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Author W.P. Kinsella (1935-2016)


jakeem
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The Canadian author W.P. Kinsella, whose 1982 baseball novel "Shoeless Joe" became the 1989 movie "Field of Dreams," is dead at the age of 81. He ended his own life under Canada's right-to-die legislation, which became effective in June.

 

Directed by Phil Alden Robinson, "Field of Dreams" tells the story of Iowa farmer Ray Kinsella (Kevin Costner) who is encouraged by a mysterious voice to turn his cornfield into a baseball diamond. After he complies, he discovers that his new baseball field has magically attracted some of the greatest players in history.

 

 

http://www.hollywoodreporter.com/news/wp-kinsella-dead-shoeless-joe-929807

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Field of Dreams is one of the most syrupy pieces of slop that has ever debauched a screen. I was throwing up in the theater but I couldn't leave because my mother was with me. She liked the movie and I have forgiven her. The movie shows Shoeless Joe batting from the wrong side of the plate. A sappy, nauseating mess.

 

W.P. Kinsella, RIP

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I prefer to imagine that voice telling Costner to use the force.

 

(I think it's actually not James Earl Jones who does the voice, however.)

 

(BTW, Lafitte, your sig is grammatically incorrect. It should be mich, not sich.)

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Field of Dreams is one of the most syrupy pieces of slop that has ever debauched a screen. I was throwing up in the theater but I couldn't leave because my mother was with me. She liked the movie and I have forgiven her. The movie shows Shoeless Joe batting from the wrong side of the plate. A sappy, nauseating mess.

 

W.P. Kinsella, RIP

 

But it's about baseball, which makes up for any of the movie's flaws. If the speech by James Earl Jones -- who plays the writer modeled after J.D Salinger -- isn't shown regularly at the Baseball Hall of Fame in Cooperstown, it should be.

 

 

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But it's about baseball, which makes up for any of the movie's flaws.

Some would argue that being about baseball is the biggest flaw of them all. :P

 

Unrelated, but The Cowboy Quarterback works where Elmer The Great (the original version of the same story) doesn't because football allows for player substitutions where baseball doesn't.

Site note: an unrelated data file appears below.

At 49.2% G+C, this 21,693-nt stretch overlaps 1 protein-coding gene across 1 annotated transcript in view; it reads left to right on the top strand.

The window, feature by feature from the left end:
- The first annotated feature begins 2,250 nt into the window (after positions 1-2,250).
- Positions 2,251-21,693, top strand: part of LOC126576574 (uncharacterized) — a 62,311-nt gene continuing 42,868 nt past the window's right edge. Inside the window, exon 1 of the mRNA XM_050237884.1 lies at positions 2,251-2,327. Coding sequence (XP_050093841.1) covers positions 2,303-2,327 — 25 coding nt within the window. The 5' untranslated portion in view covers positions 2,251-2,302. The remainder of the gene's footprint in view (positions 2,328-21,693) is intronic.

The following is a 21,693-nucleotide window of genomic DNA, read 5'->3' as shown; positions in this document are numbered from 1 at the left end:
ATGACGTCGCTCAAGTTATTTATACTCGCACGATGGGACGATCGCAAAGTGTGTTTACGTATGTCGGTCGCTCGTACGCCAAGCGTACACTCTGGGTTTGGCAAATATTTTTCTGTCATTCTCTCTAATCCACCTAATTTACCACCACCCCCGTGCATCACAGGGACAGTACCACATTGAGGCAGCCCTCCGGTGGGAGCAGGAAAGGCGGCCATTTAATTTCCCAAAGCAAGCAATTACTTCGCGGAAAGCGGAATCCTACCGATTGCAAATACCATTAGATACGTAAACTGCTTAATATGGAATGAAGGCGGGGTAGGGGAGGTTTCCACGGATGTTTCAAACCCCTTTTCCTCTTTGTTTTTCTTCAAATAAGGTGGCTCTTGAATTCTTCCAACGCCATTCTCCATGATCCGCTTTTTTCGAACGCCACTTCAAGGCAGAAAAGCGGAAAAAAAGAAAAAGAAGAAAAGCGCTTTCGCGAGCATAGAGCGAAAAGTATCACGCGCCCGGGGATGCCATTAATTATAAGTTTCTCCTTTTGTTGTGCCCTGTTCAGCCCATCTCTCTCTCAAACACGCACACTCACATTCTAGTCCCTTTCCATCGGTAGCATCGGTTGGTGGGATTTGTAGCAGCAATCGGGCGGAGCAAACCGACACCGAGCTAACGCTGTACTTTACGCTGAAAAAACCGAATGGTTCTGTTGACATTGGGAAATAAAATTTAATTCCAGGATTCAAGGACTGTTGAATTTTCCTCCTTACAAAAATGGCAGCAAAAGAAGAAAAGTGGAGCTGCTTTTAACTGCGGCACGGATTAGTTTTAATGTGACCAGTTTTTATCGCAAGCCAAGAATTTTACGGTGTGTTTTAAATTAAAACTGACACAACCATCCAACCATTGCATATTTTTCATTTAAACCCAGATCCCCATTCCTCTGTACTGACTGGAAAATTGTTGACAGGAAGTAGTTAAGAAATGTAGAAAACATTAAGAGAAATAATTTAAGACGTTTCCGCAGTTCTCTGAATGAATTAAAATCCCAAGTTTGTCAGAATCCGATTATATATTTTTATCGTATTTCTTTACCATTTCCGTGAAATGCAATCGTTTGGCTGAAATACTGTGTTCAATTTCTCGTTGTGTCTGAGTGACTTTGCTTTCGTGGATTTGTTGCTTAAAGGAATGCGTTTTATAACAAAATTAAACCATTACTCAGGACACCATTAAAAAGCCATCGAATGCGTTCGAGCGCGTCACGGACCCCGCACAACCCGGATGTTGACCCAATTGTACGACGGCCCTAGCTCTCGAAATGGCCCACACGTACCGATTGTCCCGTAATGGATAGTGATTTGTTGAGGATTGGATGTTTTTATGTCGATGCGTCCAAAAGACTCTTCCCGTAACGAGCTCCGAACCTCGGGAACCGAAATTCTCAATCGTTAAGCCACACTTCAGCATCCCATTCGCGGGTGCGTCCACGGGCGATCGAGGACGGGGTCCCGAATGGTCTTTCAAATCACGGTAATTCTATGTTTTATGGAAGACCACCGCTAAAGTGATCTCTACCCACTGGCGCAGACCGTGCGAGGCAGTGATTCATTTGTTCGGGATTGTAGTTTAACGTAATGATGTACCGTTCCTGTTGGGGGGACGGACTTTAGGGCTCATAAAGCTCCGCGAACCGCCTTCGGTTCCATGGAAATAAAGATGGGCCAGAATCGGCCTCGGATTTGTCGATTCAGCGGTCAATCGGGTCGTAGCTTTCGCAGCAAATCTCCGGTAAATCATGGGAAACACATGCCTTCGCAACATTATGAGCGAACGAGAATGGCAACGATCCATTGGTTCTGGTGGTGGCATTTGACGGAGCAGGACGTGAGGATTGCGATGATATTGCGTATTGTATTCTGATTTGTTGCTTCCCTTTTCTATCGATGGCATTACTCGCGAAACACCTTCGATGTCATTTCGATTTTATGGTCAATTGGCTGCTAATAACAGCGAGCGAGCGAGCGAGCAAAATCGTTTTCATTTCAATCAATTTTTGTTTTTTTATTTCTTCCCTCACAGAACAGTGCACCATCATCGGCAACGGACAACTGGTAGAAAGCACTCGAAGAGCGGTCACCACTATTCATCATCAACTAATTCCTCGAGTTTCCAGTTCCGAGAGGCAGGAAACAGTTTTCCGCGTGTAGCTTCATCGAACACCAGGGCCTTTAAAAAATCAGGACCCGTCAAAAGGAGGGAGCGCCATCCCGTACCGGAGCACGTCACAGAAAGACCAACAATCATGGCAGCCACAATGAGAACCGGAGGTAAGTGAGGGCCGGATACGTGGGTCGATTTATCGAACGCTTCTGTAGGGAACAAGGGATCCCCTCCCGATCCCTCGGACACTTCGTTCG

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Some would argue that being about baseball is the biggest flaw of them all. :P

 

Unrelated, but The Cowboy Quarterback works where Elmer The Great (the original version of the same story) doesn't because football allows for player substitutions where baseball doesn't.

 

Baseball does allow for player substitutions, but managers have to be creative about it. In the bottom of the 12th inning of a September 9th game at Phoenix, the San Francisco Giants led the Arizona Diamondbacks 7-6.  

 

With one out and a left-handed batter up, Giants manager Bruce Bochy moved right-handed reliever Cory Gearrin from the mound to play left field -- which the pitcher  had never done before. After being instructed where to play by veteran outfielders Denard Span and Hunter Pence, Gearrin watched as southpaw relief pitcher Javier Lopez walked the next batter. And then Gearrin returned to the mound to get the final two outs.

 

It was the first time since October 1, 1991 that a pitcher in Major League Baseball played another position AND got the save!

 

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Field of Dreams is one of the most syrupy pieces of slop that has ever debauched a screen. I was throwing up in the theater but I couldn't leave because my mother was with me. She liked the movie and I have forgiven her. The movie shows Shoeless Joe batting from the wrong side of the plate. A sappy, nauseating mess.

 

W.P. Kinsella, RIP

 

 

It's good to know filial sentiments triumphed over aesthetic sensibilities.

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Let me rephrase it. Once the Joe E. Brown character in Elmer the Great was removed from the game, he wouldn't be allowed to come back in.

 

Bert Wheeler in The Cowboy Quarterback could come back in. (I think back in those days there were still a lot of two-way players.)

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Let me rephrase it. Once the Joe E. Brown character in Elmer the Great was removed from the game, he wouldn't be allowed to come back in.

 

Bert Wheeler in The Cowboy Quarterback could come back in. (I think back in those days there were still a lot of two-way players.)

 

I realize that. Just wanted to point out a recent example of why baseball is always fascinating. There's always a chance you'll see something that hasn't happened in 100 years -- like the Chicago Cubs winning a World Series!

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